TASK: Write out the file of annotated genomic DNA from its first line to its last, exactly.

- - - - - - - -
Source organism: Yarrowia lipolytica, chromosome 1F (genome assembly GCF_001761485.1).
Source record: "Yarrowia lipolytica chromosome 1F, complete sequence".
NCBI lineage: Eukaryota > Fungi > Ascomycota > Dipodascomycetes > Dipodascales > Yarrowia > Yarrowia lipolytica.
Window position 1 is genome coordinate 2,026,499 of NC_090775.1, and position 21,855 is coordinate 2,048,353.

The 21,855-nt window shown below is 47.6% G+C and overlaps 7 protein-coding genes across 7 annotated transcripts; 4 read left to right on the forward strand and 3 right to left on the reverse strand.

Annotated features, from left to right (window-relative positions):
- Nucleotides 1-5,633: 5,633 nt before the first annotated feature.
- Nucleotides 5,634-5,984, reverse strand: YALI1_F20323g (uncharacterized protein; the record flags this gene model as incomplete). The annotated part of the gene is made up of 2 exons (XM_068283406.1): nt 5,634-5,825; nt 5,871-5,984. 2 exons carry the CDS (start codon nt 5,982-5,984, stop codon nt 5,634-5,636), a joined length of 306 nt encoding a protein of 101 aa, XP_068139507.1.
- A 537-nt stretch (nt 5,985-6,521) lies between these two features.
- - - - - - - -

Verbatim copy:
Source organism: Yarrowia lipolytica, chromosome 1F (genome assembly GCF_001761485.1).
Source record: "Yarrowia lipolytica chromosome 1F, complete sequence".
NCBI lineage: Eukaryota > Fungi > Ascomycota > Dipodascomycetes > Dipodascales > Yarrowia > Yarrowia lipolytica.
Window position 1 is genome coordinate 2,026,499 of NC_090775.1, and position 21,855 is coordinate 2,048,353.

The 21,855-nt window shown below is 47.6% G+C and overlaps 7 protein-coding genes across 7 annotated transcripts; 4 read left to right on the forward strand and 3 right to left on the reverse strand.

Annotated features, from left to right (window-relative positions):
- Nucleotides 1-5,633: 5,633 nt before the first annotated feature.
- Nucleotides 5,634-5,984, reverse strand: YALI1_F20323g (uncharacterized protein; the record flags this gene model as incomplete). The annotated part of the gene is made up of 2 exons (XM_068283406.1): nt 5,634-5,825; nt 5,871-5,984. 2 exons carry the CDS (start codon nt 5,982-5,984, stop codon nt 5,634-5,636), a joined length of 306 nt encoding a protein of 101 aa, XP_068139507.1.
- A 537-nt stretch (nt 5,985-6,521) lies between these two features.